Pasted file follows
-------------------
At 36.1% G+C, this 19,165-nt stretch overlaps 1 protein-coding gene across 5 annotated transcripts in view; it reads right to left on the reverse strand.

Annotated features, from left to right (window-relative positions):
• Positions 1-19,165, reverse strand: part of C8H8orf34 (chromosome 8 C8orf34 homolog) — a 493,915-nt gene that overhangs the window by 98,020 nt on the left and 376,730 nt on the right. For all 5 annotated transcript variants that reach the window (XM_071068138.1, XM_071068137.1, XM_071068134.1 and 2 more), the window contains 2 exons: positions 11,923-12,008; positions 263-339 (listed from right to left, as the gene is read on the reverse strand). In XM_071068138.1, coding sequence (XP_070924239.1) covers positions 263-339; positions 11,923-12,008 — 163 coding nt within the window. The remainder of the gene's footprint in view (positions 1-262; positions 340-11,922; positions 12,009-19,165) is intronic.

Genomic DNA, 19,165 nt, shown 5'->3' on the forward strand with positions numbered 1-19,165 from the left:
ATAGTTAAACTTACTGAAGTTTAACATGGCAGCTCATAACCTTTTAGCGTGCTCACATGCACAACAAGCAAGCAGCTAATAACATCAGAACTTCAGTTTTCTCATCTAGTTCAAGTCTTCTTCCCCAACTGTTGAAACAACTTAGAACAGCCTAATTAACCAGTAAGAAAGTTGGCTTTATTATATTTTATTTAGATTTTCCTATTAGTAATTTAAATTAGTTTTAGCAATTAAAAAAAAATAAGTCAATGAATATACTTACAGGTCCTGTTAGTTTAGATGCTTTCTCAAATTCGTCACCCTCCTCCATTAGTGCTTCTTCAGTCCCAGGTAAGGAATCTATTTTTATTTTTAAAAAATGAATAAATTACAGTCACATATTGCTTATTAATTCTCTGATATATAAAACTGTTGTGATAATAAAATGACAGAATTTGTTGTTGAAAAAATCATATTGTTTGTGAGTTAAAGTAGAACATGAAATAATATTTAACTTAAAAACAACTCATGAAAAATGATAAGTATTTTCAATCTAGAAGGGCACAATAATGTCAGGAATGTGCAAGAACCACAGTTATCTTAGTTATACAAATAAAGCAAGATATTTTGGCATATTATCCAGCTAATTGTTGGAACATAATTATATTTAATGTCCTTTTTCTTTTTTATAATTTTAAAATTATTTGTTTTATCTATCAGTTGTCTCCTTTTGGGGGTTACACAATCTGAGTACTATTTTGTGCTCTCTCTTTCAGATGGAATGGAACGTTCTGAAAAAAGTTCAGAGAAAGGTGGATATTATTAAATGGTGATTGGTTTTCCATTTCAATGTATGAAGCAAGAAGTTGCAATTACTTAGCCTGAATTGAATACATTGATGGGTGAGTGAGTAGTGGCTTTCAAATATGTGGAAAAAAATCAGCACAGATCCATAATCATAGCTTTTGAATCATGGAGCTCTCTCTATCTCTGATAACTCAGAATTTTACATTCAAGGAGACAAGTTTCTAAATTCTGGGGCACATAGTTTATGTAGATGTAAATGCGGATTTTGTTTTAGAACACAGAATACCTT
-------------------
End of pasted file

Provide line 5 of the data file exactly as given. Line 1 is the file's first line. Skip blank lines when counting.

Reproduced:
ATAGTTAAACTTACTGAAGTTTAACATGGCAGCTCATAACCTTTTAGCGTGCTCACATGCACAACAAGCAAGCAGCTAATAACATCAGAACTTCAGTTTTCTCATCTAGTTCAAGTCTTCTTCCCCAACTGTTGAAACAACTTAGAACAGCCTAATTAACCAGTAAGAAAGTTGGCTTTATTATATTTTATTTAGATTTTCCTATTAGTAATTTAAATTAGTTTTAGCAATTAAAAAAAAATAAGTCAATGAATATACTTACAGGTCCTGTTAGTTTAGATGCTTTCTCAAATTCGTCACCCTCCTCCATTAGTGCTTCTTCAGTCCCAGGTAAGGAATCTATTTTTATTTTTAAAAAATGAATAAATTACAGTCACATATTGCTTATTAATTCTCTGATATATAAAACTGTTGTGATAATAAAATGACAGAATTTGTTGTTGAAAAAATCATATTGTTTGTGAGTTAAAGTAGAACATGAAATAATATTTAACTTAAAAACAACTCATGAAAAATGATAAGTATTTTCAATCTAGAAGGGCACAATAATGTCAGGAATGTGCAAGAACCACAGTTATCTTAGTTATACAAATAAAGCAAGATATTTTGGCATATTATCCAGCTAATTGTTGGAACATAATTATATTTAATGTCCTTTTTCTTTTTTATAATTTTAAAATTATTTGTTTTATCTATCAGTTGTCTCCTTTTGGGGGTTACACAATCTGAGTACTATTTTGTGCTCTCTCTTTCAGATGGAATGGAACGTTCTGAAAAAAGTTCAGAGAAAGGTGGATATTATTAAATGGTGATTGGTTTTCCATTTCAATGTATGAAGCAAGAAGTTGCAATTACTTAGCCTGAATTGAATACATTGATGGGTGAGTGAGTAGTGGCTTTCAAATATGTGGAAAAAAATCAGCACAGATCCATAATCATAGCTTTTGAATCATGGAGCTCTCTCTATCTCTGATAACTCAGAATTTTACATTCAAGGAGACAAGTTTCTAAATTCTGGGGCACATAGTTTATGTAGATGTAAATGCGGATTTTGTTTTAGAACACAGAATACCTT